GEORGE JOHNSON

Fire in the Mind
Viking 1996

pg 12

...Just as nature abhors a vacuum, the mind abhors randomness. Automatically we see pictures in the stars above us; we hear voices in the white noise of a river, and music in the wind. As naturally as beavers build dams and spiders spin webs, people draw maps, in the sky and in the sand.

...(they) speculate about this most basic of human drives: the obsession to find and impose order. Whether the order we invent are geographic, religious, or scientific, inevitably, it seems, we come to identify the map with the territory, to insist that the lines draw a real......

pg 25

...Pushed up against this edge, science often retreats into platonism. Here on earth there may be no such thing as a perfect circle, but we recognise the rough approximations because we somehow have access to the perfect circle, the pure idea existing in a separate ectoplasmic realm. And so we are left with a duality between mind and matter, ideas and things.

Some followers of the information physics being pursued in Los Alamos, Santa Fe, and elsewhere suggest a way of bridging the divide: the laws of the universe are not ethereal, they say, but physical - made from this stuff called information, the 1s and 0s of binary code.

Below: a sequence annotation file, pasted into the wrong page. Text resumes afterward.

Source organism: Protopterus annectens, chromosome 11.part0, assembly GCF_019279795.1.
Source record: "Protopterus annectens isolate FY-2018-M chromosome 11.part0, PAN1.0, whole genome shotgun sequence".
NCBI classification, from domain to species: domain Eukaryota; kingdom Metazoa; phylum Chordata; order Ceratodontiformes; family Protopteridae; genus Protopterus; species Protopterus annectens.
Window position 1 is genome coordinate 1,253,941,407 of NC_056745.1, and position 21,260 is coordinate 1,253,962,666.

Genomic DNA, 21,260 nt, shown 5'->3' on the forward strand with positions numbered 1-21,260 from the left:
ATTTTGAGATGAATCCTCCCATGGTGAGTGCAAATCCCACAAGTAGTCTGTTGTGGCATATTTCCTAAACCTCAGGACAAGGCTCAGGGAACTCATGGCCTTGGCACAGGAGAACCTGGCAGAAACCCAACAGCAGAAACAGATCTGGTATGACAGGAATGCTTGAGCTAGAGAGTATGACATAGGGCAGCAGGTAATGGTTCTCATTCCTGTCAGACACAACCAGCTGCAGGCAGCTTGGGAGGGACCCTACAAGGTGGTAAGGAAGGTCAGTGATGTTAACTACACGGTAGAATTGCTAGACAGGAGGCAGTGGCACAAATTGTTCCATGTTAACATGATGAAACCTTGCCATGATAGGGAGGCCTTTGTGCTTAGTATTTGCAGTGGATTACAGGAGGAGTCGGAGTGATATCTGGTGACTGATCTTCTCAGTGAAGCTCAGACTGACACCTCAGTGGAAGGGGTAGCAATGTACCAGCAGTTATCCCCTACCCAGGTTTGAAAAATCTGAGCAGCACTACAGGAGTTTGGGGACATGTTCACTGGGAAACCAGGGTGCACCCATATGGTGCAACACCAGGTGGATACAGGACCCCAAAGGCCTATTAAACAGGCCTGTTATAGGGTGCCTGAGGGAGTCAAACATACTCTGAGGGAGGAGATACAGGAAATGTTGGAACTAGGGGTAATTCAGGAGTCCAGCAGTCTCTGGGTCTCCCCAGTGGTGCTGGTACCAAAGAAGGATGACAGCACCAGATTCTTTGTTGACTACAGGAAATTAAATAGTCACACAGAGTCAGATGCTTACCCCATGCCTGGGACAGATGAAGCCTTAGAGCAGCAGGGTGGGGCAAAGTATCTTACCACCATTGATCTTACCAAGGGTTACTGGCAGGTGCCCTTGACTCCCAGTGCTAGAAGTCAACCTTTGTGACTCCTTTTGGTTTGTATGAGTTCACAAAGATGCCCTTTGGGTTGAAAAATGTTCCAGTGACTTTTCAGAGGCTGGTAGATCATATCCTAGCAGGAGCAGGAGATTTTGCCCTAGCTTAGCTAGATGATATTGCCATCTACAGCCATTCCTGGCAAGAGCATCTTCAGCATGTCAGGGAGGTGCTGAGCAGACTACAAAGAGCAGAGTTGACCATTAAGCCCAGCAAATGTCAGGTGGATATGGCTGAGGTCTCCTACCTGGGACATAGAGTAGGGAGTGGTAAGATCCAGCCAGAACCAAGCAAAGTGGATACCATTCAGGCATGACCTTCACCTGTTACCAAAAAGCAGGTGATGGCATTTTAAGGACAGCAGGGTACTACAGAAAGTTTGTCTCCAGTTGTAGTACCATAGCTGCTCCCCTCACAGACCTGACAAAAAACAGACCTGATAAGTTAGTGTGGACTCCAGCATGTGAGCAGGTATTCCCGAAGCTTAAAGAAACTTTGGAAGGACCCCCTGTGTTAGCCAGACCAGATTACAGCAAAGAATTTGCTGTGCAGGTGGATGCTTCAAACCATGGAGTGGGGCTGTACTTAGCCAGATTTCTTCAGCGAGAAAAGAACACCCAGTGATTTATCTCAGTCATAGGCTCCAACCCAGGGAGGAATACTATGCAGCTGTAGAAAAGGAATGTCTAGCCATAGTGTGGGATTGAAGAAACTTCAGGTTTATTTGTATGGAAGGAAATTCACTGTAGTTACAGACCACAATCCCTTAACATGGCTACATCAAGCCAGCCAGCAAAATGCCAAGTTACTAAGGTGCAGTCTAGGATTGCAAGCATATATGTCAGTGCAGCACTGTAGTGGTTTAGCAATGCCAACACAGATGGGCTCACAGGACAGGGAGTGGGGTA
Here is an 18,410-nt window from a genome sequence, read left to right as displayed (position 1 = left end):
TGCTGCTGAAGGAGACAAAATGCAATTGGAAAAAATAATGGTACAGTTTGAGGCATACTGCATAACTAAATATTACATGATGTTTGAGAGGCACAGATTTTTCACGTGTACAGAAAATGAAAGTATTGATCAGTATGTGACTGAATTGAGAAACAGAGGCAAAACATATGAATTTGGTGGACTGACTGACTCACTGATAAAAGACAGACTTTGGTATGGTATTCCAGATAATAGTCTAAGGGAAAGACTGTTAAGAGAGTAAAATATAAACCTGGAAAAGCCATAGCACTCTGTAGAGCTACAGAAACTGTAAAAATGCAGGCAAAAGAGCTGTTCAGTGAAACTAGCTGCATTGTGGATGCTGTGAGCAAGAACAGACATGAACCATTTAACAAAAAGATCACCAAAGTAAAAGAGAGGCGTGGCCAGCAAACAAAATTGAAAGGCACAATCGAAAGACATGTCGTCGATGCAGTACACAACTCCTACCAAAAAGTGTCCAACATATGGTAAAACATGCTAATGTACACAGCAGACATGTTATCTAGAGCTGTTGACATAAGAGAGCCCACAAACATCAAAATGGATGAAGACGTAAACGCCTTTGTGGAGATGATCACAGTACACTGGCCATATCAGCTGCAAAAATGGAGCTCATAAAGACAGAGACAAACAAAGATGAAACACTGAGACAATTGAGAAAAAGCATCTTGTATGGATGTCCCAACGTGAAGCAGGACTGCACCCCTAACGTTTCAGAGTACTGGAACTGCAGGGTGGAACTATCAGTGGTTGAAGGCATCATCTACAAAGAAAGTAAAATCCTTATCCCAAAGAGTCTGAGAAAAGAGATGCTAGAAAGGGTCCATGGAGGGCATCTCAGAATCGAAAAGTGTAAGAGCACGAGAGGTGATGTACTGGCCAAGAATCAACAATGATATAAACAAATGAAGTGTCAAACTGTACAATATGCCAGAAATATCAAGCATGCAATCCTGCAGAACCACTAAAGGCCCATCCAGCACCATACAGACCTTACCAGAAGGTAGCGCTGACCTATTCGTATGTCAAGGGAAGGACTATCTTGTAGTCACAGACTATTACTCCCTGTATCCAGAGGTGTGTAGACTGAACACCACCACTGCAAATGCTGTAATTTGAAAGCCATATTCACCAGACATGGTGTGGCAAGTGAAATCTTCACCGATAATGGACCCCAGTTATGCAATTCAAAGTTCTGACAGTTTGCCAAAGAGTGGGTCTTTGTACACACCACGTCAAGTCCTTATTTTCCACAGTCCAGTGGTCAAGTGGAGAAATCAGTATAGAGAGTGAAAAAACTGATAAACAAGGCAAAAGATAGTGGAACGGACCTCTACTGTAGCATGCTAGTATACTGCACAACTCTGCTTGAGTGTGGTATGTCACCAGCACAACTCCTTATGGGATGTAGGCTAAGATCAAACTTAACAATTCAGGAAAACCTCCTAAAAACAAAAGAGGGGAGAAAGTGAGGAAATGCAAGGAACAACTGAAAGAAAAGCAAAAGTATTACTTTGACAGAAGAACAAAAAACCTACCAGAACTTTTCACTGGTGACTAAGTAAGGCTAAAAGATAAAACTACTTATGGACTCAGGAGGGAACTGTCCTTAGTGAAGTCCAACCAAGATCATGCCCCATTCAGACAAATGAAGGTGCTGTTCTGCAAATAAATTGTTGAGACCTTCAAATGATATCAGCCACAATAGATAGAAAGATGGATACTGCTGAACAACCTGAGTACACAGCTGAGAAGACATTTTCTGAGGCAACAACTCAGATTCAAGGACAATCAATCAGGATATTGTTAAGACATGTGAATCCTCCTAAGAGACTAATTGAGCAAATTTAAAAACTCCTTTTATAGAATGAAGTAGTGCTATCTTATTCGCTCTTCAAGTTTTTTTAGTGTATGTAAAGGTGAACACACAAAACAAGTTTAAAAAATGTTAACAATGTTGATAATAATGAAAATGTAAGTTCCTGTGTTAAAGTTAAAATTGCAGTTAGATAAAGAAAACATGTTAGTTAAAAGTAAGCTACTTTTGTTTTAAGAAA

pg 110

In building a tower of abstraction, one must start with a foundation, those things that are taken as given: mass, energy, space, time. Everything else can then be defined in terms of these fundamentals. But gradually over the last half-century some scientists had come to believe that another basic ingredient was necessary: information.

A Shortcut Through Time
The Path to the Quantum Computer
New York 2003

pg 66

....Take the image of the Turing machine, the cartoon version of classical computation (pg. 54 .....Computation is simply a matter of taking an input string and converting it, according to the rules of the programme, into an output string.), and dispense with the read/write head altogether, so all that is left is the tape.

The result is what mathematicians call a cellular automaton or CA - a deceptively simple device that can generate surprisingly intricate behaviour. Start the tape to the battle of cells coloured black (1) or white (0). Then each cell interact with its neighbours according to a strict menu of rules: "If the two cells to your left are black and the two to your right are white, then you must turn white also." Or "If the pattern to your left is white-black-white and all want to your right is black-black-white, then you must turn black." Any number of variations can be imposed. Once the device is set in motion, the cells interact with their neighbours and, at each tick of the clock, the pattern evolves kaleidoscopically, a scintillating pattern of black and white.

This text explains, why a cellular automaton is a universal Turing machine

Mail to George Johnson: johnson johnson@santafe.edu

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